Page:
Keston Denny is an accomplished athlete who has run cross country and competed as an alpine ski racer. He also happens to be the epitome of a rodeo cowboy, a blue collar worker who always shows up to compete and never quits.
Tough? Denny rides bulls and wrestles steers. 'Nuff said. It can be said this young man is tough as nails.
That toughness, not to mention a lot of perseverance, has earned him a return trip to the 57th annual National High School Finals Rodeo on July 18-24 in Gillette, Wyo., an event billed as the "world's largest rodeo," with an estimated 1,500 contestants representing 40 states, five Canadian provinces and Australia.
The Carson-Douglas High School Rodeo Club cowboy is looking forward to making his second trip to Gillette. He's looking for some redemption, too.
"I'm real excited," said Denny, who graduated from Douglas High School on Friday night. "Last year, I was fifth in the first go-round against all the bulldoggers ... then I got rained out."
The end of the trail for Denny came in the second round when he went out in the rain, and into an arena he described as soupy mud.
"When you get in the mud, you can't compete, really," he said. "Your horse can't run and you can't get any footing."
So, after posting a time of 5.894 seconds that had him in contention after the first go-round, Denny dropped all the way to 70th in a field of 134 bulldoggers in the final results. Jeremy Hensley of Afton, Okla., stopped the clock in a very impressive 3.997 in the first go-round and went on to win the championship.
This time, Denny has every intention of going back and contending for that championship.
"After seeing what I could do against those guys last year, it makes me want to go back and beat them that much more," he said. "My goal this time is to be in the top five."
He's capable of doing just that, according to Richard Beemer, who rides bulls on the Senior Pro Rodeo Association circuit and is a familiar sight at high school rodeos in Nevada.
"Keston is a dyed-in-the-wool rodeo cowboy," Beemer said. "Just naturally tough. Whether he's dogging, roping, or whatever, he always comes to ride. He'll be in the Wrangler National Finals one day. There's no doubt in my mind."
Denny punched his ticket to nationals with a clutch bulldogging performance Sunday on the final day of the state finals rodeo in Yerington. Fifth in the steer wrestling season standings coming into the state rodeo and needing to move up one spot to qualify for nationals, Denny clocked a 7.55-second takedown of his steer Sunday to win the three-head average and edge Matt Morrison of Wells for the No. 4 spot.
"When Keston came out of the box, he knew exactly what he had to do, and he did it," Beemer said. "And Matt Morrison is a top hand who does it all. When Keston edged him out, we were all so excited."
Denny also came up with a strong finish in bull riding Sunday - his score of 65 points was the second best of the day - but it left him just shy of cracking the top four.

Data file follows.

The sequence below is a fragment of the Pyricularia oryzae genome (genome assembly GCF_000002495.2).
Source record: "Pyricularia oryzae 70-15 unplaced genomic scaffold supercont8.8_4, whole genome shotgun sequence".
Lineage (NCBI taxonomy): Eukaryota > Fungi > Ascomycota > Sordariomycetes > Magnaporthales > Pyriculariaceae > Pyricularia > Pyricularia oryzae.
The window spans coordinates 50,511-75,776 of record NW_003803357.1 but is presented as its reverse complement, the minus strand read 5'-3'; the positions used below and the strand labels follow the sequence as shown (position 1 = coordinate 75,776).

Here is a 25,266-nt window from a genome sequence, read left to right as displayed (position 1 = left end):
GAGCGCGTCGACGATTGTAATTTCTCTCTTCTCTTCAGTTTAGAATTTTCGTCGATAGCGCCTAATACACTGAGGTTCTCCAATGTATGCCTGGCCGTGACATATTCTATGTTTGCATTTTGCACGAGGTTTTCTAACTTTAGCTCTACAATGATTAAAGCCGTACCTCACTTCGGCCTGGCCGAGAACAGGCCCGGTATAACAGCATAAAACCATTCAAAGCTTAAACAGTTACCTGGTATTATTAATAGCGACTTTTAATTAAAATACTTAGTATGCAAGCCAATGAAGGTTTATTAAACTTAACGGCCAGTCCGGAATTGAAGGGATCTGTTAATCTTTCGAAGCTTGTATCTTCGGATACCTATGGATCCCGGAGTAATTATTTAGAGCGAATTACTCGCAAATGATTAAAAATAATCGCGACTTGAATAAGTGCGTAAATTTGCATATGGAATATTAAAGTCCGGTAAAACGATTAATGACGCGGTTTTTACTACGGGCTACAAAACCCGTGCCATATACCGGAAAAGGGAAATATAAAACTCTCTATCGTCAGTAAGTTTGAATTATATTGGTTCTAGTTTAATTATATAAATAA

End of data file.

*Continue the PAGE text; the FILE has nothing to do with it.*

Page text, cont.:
"I had a good ride, I just ended up one point behind Chad (Steele)," Denny said.
In between the competition, he returned to Minden on Friday to graduate with the senior class at Douglas High on Friday night, then returned to Yerington to finish the rodeo Saturday and Sunday.
For Denny, that's just a routine week.
"It's a week-long sport. It keeps you busy every day," said Denny, who trains with Professional Rodeo Cowboys Association bulldogger Jim Usher in the Carson Valley. "You need a lot of focus and dedication if you want to win. It's just like any other sport. If you want to be good, you have to put in the time."
The 6-foot-2 Denny is athletic enough that he finished 12th individually and helped Douglas to third-place as a team at the high-powered Tahoe Basin Ski League Championships this past winter. To show endurance, he also ran cross country as a sophomore at Sierra Lutheran High.
But there's no doubt that rodeo is his No. 1 sport and a sport he intends to pursue in the fall at Cochise College in Douglas, Ariz. His ultimate goal is to compete for UNLV.
"This is a great sport," he said. "It keeps you in shape mentally and physically and it made me work hard on my grades so I could keep going."
The sport also has a unique camaraderie.
"You don't have the rivalries like you have in some sports," Denny said. "You still have the competition, but you make a lot of great friends. Matt Morrison and I get along great ... he'll beat me in team roping, I'll beat him in bulldogging, and then we go hang out together afterward.
"And at nationals it turns into a team thing. It's Nevada pride and we all want to do our best against the rest of the nation."
n Contact Dave Price at email@example.com or call 881-1220.
National High School Rodeo Association
WHAT: National High School Finals Rodeo. The first was held in Halletsville, Texas, in 1949.
WHO: Boys events include bareback riding, bull riding, saddle bronc riding, calf roping, steer wrestling, team roping and cutting. Girls events include breakaway roping, barrel racing, pole bending, goat tying, cutting, team roping and the queen's contest. Boys and girls compete together in team roping, but are separate in all other events.
STAKES: Performances are conducted twice each day for the first six days. The top 20 contestants in each event then advance to the final round on Sunday, July 24, to determine who will win the coveted championship buckles.
INFO: Go online to www.nhsra.org